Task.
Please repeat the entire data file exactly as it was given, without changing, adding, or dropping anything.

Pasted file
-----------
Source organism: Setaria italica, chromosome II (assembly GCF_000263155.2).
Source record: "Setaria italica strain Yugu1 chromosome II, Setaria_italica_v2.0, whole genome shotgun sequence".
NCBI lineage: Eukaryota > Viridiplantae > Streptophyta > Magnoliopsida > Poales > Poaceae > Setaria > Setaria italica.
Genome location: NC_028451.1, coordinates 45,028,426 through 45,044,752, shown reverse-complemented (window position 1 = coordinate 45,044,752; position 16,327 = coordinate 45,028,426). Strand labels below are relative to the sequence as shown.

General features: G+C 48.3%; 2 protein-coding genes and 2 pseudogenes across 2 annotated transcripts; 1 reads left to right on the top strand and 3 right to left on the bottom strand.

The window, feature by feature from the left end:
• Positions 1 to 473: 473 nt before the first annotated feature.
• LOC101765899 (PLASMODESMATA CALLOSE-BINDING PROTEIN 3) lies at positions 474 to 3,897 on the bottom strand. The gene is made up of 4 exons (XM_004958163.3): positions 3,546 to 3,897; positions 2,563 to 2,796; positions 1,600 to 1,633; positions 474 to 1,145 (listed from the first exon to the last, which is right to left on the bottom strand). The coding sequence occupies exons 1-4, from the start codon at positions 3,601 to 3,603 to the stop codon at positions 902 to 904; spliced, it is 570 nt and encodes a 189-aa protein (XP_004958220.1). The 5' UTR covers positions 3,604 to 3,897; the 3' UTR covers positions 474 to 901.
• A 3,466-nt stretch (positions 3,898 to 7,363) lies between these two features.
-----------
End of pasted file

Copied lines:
Source organism: Setaria italica, chromosome II (assembly GCF_000263155.2).
Source record: "Setaria italica strain Yugu1 chromosome II, Setaria_italica_v2.0, whole genome shotgun sequence".
NCBI lineage: Eukaryota > Viridiplantae > Streptophyta > Magnoliopsida > Poales > Poaceae > Setaria > Setaria italica.
Genome location: NC_028451.1, coordinates 45,028,426 through 45,044,752, shown reverse-complemented (window position 1 = coordinate 45,044,752; position 16,327 = coordinate 45,028,426). Strand labels below are relative to the sequence as shown.

General features: G+C 48.3%; 2 protein-coding genes and 2 pseudogenes across 2 annotated transcripts; 1 reads left to right on the top strand and 3 right to left on the bottom strand.

The window, feature by feature from the left end:
• Positions 1 to 473: 473 nt before the first annotated feature.
• LOC101765899 (PLASMODESMATA CALLOSE-BINDING PROTEIN 3) lies at positions 474 to 3,897 on the bottom strand. The gene is made up of 4 exons (XM_004958163.3): positions 3,546 to 3,897; positions 2,563 to 2,796; positions 1,600 to 1,633; positions 474 to 1,145 (listed from the first exon to the last, which is right to left on the bottom strand). The coding sequence occupies exons 1-4, from the start codon at positions 3,601 to 3,603 to the stop codon at positions 902 to 904; spliced, it is 570 nt and encodes a 189-aa protein (XP_004958220.1). The 5' UTR covers positions 3,604 to 3,897; the 3' UTR covers positions 474 to 901.
• A 3,466-nt stretch (positions 3,898 to 7,363) lies between these two features.